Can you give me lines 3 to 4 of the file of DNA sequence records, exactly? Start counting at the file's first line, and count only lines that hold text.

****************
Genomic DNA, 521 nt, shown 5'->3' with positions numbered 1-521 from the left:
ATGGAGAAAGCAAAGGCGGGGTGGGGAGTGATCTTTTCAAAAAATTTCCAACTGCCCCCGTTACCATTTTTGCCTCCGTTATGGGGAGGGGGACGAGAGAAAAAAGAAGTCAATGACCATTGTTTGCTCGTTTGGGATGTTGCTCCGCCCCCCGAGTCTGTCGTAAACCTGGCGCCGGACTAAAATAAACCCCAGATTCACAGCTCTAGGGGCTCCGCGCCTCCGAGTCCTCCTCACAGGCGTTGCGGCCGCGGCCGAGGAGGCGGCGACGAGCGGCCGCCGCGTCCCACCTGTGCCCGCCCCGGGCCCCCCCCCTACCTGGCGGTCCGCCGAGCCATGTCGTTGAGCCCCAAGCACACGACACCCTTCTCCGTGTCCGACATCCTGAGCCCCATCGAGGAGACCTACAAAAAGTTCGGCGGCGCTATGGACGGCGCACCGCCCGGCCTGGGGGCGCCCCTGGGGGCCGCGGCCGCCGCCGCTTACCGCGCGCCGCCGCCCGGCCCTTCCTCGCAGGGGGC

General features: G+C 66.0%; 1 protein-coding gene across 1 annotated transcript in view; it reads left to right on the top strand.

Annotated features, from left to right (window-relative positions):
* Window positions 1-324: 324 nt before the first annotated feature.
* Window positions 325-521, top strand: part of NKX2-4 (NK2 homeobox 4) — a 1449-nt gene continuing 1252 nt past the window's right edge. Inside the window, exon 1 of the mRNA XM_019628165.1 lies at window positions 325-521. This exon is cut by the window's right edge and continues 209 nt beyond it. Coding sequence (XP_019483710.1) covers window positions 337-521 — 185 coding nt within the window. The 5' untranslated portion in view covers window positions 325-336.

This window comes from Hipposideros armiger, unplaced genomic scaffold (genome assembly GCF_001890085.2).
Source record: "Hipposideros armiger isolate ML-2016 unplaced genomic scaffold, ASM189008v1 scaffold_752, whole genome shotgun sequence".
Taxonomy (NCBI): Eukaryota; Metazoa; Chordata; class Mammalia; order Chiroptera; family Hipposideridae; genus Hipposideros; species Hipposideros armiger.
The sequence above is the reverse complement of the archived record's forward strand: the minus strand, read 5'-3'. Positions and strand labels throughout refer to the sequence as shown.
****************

General features: G+C 66.0%; 1 protein-coding gene across 1 annotated transcript in view; it reads left to right on the top strand.

Annotated features, from left to right (window-relative positions):